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The visual system is comprised of many specialized cell types that are essential for relaying sensory information about an animal's surroundings to the brain. The cells present in ocular tissue are notoriously delicate, making it particularly challenging to section thin slices of unfixed tissue. Maintaining the morphology of the native tissue is crucial for accurate observations by either conventional staining techniques or in this instance matrix-assisted laser desorption ionization (MALDI IMS) or imaging using mass spectrometry. As vision loss is a significantly debilitating condition, studying molecular mechanisms involved in the process of vision loss is a critically important area of research.
BACKGROUND - Occipital lobe epilepsy (OLE) is an uncommon but debilitating focal epilepsy syndrome with seizures often refractory to medical management. While surgical resection has proven a viable treatment, previous studies examining postoperative seizure freedom rates are limited by small sample size and patient heterogeneity, thus exhibiting significant variability in their results.
OBJECTIVE - To review the medical literature on OLE so as to investigate rates and predictors of both seizure freedom and visual outcomes following surgery.
METHODS - We reviewed manuscripts exploring surgical resection for drug-resistant OLE published between January 1990 and June 2015 on PubMed. Seizure freedom rates were analyzed and potential predictors were evaluated with separate meta-analyses. Postoperative visual outcomes were also examined.
RESULTS - We identified 27 case series comprising 584 patients with greater than 1 yr of follow-up. Postoperative seizure freedom (Engel class I outcome) was observed in 65% of patients, and was significantly predicted by age less than 18 yr (odds ratio [OR] 1.54, 95% confidence interval [CI] 1.13-2.18), focal lesion on pathological analysis (OR 2.08, 95% CI 1.58-2.89), and abnormal preoperative magnetic resonance imaging (OR 3.24, 95% 2.03-6.55). Of these patients, 175 also had visual outcomes reported with 57% demonstrating some degree of visual decline following surgery. We did not find any relationship between postoperative visual and seizure outcomes.
CONCLUSION - Surgical resection for OLE is associated with favorable outcomes with nearly two-thirds of patients achieving postoperative seizure freedom. However, patients must be counseled regarding the risk of visual decline following surgery.
Copyright © 2017 by the Congress of Neurological Surgeons
PURPOSE - Erythropoietin (EPO) is a promising neuroprotective agent and is currently in Phase III clinical trials for the treatment of traumatic brain injury. The goal of this study was to determine if EPO is also protective in traumatic eye injury.
METHODS - The left eyes of anesthetized DBA/2J or Balb/c mice were exposed to a single 26 psi overpressure air-wave while the rest of the body was shielded. DBA/2J mice were given intraperitoneal injections of EPO or buffer and analyses were performed at 3 or 7 days post-blast. Balb/c mice were given intramuscular injections of rAAV.EpoR76E or rAAV.eGFP either pre- or post-blast and analyses were performed at 1 month post-blast.
RESULTS - EPO had a bimodal effect on cell death, glial reactivity, and oxidative stress. All measures were increased at 3 days post-blast and decreased at 7-days post-blast. Increased retinal ferritin and NADPH oxygenases were detected in retinas from EPO-treated mice. The gene therapy approach protected against axon degeneration, cell death, and oxidative stress when given after blast, but not before.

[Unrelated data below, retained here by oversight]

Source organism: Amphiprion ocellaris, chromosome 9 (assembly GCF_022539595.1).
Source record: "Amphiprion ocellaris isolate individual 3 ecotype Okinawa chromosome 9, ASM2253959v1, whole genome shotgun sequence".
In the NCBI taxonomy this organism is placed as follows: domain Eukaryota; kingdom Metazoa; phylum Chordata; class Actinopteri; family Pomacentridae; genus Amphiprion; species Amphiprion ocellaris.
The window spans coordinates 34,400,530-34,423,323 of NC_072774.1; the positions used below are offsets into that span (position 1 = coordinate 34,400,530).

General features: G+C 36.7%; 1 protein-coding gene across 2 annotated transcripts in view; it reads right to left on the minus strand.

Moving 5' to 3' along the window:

CONCLUSIONS - Systemic, exogenous EPO and EPO-R76E protects the retina after trauma even when initiation of treatment is delayed by up to 3 weeks. Systemic treatment with EPO or EPO-R76E beginning before or soon after trauma may exacerbate protective effects of EPO within the retina as a result of increased iron levels from erythropoiesis and, thus, increased oxidative stress within the retina. This is likely overcome with time as a result of an increase in levels of antioxidant enzymes. Either intraocular delivery of EPO or treatment with non-erythropoietic forms of EPO may be more efficacious.
The elderly population in the United States (age 65 and older) is growing rapidly, estimated by the U.S. Census Department to reach 83.7 million by 2050.(1) Visual impairment increases with age among all racial and ethnic groups.(2) In the elderly, the most common culprits for vision loss are cataract, glaucoma, and age-related macular degeneration (AMD).(2) In the developed world, vision loss from cataract has been dramatically reduced by increased access to cataract surgery. However, AMD and glaucoma lead to irreversible vision loss without early diagnosis and intervention. In the U.S., cases of AMD are expected to double by 2050, reaching 17.8 million among patients age 50 or older.(3) Similarly, cases of glaucoma are expected to reach 5.5 million by 2050, an increase of over 90% from 2014.(3) The visually impaired elderly face disparities in access to eye care, and subsequent general medical and psychosocial complications.
PURPOSE - To review the current literature on socioeconomic disparities relationship with cataract prevalence, characteristics, and management.
SUMMARY - Cataracts are an important cause of preventable visual impairment in both the developing and industrialized world. Cataract surgery is a highly effective operation with an excellent risk profile. Furthermore, cataract surgery has been shown to have significant positive functional, social, and economic implications for patients. Several medical conditions have been shown to have correlation with socioeconomic factors and cataract is among several forms of visual impairment that demonstrate this relationship. Disparities in prevalence, clinical characteristics, and management are documented in the ophthalmic literature. A better understanding of these socioeconomic factors and their clinical relevance is critical to alleviating the burden of cataract-related visual impairment in an aging population.